How Your Eyes Work


Light rays are reflected off an object and enter the eyes through the cornea, the transparent outer covering of the eye. The cornea bends or refracts the rays that pass through a round hole called the pupil. The iris, or colored portion of the eye that surrounds the pupil, opens and closes (making the pupil bigger or smaller) to regulate the amount of light passing through. The light rays then pass through the lens, which actually changes shape so it can further bend the rays and focus them on the retina at the back of the eye. The retina is a thin layer of tissue at the back of the eye that contains millions of tiny light-sensing nerve cells called rods and cones, which are named for their distinct shapes. Cones are concentrated in the center of the retina, in an area called the macula. In bright light conditions, cones provide clear, sharp central vision and detect colors and fine details. Rods are located outside the macula and extend all the way to the outer edge of the retina. They provide peripheral or side vision. Rods also allow the eyes to detect motion and help us see in dim light and at night. These cells in the retina convert the light into electrical impulses. The optic nerve sends these impulses to the brain where an image is produced.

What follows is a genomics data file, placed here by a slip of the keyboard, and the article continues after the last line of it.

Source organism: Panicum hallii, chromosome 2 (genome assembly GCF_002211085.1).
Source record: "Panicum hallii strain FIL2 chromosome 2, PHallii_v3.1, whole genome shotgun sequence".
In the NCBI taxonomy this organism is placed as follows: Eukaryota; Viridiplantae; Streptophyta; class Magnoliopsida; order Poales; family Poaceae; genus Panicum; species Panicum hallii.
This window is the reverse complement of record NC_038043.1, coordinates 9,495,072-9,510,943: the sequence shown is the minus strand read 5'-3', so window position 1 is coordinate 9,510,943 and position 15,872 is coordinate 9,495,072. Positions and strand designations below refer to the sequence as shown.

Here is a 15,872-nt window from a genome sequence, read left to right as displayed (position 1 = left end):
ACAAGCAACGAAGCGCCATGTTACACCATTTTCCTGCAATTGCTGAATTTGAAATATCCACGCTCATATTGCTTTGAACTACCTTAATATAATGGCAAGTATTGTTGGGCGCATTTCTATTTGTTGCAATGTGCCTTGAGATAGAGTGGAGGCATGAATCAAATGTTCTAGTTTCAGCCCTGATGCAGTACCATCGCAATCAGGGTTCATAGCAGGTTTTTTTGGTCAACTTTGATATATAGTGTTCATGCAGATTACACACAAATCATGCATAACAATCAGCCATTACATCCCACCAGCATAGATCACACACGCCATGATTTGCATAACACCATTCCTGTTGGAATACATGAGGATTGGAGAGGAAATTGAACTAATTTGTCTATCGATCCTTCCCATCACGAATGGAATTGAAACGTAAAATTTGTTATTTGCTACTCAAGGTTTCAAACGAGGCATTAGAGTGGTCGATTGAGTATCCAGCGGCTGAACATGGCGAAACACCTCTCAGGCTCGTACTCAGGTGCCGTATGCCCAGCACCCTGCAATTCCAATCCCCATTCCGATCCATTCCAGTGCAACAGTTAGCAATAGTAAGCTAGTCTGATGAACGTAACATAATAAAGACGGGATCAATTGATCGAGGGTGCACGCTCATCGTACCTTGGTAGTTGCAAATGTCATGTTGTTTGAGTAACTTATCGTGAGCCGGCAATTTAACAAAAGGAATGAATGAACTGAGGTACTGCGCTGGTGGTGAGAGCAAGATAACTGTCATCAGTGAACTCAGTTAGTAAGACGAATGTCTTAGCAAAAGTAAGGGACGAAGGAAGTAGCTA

Therefore, disturbances in vision can arise from diseases within the eye, but it is also important to understand that visual symptoms can be due to diseases affecting structures behind and around the eye ball, as well as the brain.